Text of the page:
Monday, November 26, 2012

Music in Saint Peter's

Mr Tabubil and I have just returned from three weeks holiday – a week in Holland, so that I might see a bit of his country and meet his family, and two weeks together after that in Italy.  Right now, we're in Rome.

St Peter’s Basilica in Rome.  The world’s largest wedding cake.

I sniff.

From the outside, St Peter’s appears a modest-seeming three stories tall, but as you see the clouds move behind the building, and as the multitude of ants crawling before it resolve into people, you realize just how large the building is, and the tricks of scale resolve into an order several hundred times larger than life.
            Inside, the church is a warehouse of wonderful sculpture, all of it drowning in the immensity of the space, and where there isn’t something splendid and sculptural, there’s something cheap tacked onto to fill the gap - swags of second-rate saints and sibyls and cherubs, chiseled by assembly line and cheerily defying gravity, swinging from the clerestory arches.  There’s no grace. Or if there was, it was lost among the shadows and swept out years ago.
            The cherubs are worse than second-rate: giant stone babies with cellulite and the eyes of eighty-year old congenital sinners, dipsomaniac and debauched. When a ten-foot infant leers out of the shadow of an altar and eyes you up like he means to try something on right there in church, you know things have gone somewhere that they shouldn’t have.
            I sang there once. I was fifteen, and the concert was the grand prize at the end of three weeks through every hill town church and square in Tuscany: the Cardinal’s Mass in Saint Peter’s Basilica in Rome, with five choirs singing in unison, and the Pope there to listen while we sang. 
            My parents and my sister were meeting me in Rome at the end of the tour, and they thought it would be nice to come along to the Vatican to watch us sing.  My father made it inside the basilica. My mother, good ex-catholic that she was, spent the mass outside the door, standing nose-to-nose in a shouting match with an overly-striped member of the Swiss Guard.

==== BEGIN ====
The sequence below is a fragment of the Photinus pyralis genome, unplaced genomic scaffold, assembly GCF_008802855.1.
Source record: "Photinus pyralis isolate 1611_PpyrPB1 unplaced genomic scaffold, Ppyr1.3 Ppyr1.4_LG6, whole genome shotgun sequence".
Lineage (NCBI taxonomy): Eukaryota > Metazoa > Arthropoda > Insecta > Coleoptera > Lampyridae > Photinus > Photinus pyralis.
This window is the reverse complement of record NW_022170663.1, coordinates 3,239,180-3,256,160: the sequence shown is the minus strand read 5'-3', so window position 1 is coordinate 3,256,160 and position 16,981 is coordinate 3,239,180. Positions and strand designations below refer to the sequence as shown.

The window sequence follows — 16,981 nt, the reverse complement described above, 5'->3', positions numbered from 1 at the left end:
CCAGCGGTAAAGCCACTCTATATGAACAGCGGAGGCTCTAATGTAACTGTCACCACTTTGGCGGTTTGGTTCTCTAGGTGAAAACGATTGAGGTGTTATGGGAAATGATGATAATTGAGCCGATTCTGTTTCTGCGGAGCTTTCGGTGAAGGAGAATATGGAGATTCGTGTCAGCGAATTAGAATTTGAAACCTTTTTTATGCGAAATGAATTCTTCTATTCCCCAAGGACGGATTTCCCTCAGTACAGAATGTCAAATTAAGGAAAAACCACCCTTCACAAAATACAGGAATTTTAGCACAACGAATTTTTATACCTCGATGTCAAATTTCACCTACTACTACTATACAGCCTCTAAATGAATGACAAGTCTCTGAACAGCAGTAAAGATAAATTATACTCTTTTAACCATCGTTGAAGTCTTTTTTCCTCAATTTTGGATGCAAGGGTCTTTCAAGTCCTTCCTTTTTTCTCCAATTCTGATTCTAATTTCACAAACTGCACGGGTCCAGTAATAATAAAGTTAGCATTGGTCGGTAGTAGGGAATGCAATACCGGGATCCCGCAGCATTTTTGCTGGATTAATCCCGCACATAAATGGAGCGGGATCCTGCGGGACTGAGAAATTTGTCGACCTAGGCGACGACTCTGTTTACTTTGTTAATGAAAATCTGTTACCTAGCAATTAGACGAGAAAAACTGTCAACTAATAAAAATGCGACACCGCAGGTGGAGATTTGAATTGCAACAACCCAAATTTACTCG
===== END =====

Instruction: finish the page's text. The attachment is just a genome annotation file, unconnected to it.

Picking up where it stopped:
Inside, before the altar, we sang.  Right there in front of the great bronze Bernini Baldacchino. It had been a long and dusty three weeks and we were somewhat under-rehearsed: we were all unfamiliar with the music, and the tour hadn't made space for even one proper practice with all five choirs singing together, and in that great big barn of a space, the acoustics were just too good.  The basilica was so enormous that our conductor was three bars behind us right from the start – we were booming, we were grandiose, we were all of us over the musical map, and she simply couldn’t hear.
            I know for a fact that my own choir began the piece three full bars behind at least two of the others, and one poor group, all the way from Australia, trailed off to an uneven finish half a verse after the rest of us had finished for good.  Our choir directors melted away like snow in a Roman summer, vanishing behind pillars and stepping quietly into side chapels.  Dad told me afterward that it had been the most excruciatingly embarrassing musical moment of his life –
            “I went and hid behind that baldacchino!  Pretended I was there for the paintings.  You were like cats, Tabubilgirl!  Cats who harmonized, but cats!”
            There was only one small scrap of silver lining.  As the whole thing trickled its way to an inglorious finish, Mum swept into view, flushed and square-shouldered with triumph.
            “It wasn’t what he said,she said. “It was how he said it. There needs to be a complaint.  Where’s the Pope?”
            “Ah.”  Dad brightened and beamed at her.  “That’s the good part.  He has a cold.  He didn’t come.”

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